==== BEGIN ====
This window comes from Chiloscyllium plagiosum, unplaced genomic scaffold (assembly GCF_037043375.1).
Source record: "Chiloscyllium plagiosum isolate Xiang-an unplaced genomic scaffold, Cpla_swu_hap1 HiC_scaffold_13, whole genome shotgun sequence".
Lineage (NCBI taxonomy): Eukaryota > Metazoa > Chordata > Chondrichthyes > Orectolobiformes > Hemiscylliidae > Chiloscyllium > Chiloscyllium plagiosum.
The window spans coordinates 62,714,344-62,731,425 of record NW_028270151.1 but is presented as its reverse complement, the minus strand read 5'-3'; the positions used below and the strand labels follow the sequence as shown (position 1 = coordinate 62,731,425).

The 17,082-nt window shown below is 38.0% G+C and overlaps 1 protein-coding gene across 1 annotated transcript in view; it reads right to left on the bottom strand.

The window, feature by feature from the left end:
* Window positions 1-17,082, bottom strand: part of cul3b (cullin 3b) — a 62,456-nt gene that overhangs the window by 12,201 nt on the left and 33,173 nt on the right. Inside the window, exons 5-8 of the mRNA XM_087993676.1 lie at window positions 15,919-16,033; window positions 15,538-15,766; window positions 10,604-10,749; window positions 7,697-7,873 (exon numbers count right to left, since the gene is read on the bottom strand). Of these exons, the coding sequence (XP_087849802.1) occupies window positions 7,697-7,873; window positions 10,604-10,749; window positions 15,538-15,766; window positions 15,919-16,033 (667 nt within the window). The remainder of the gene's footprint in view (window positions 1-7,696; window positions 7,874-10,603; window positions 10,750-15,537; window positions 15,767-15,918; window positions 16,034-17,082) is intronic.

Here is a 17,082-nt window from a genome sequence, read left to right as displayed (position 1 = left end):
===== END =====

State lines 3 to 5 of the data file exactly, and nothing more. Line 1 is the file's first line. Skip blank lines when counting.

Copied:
Lineage (NCBI taxonomy): Eukaryota > Metazoa > Chordata > Chondrichthyes > Orectolobiformes > Hemiscylliidae > Chiloscyllium > Chiloscyllium plagiosum.
The window spans coordinates 62,714,344-62,731,425 of record NW_028270151.1 but is presented as its reverse complement, the minus strand read 5'-3'; the positions used below and the strand labels follow the sequence as shown (position 1 = coordinate 62,731,425).

The 17,082-nt window shown below is 38.0% G+C and overlaps 1 protein-coding gene across 1 annotated transcript in view; it reads right to left on the bottom strand.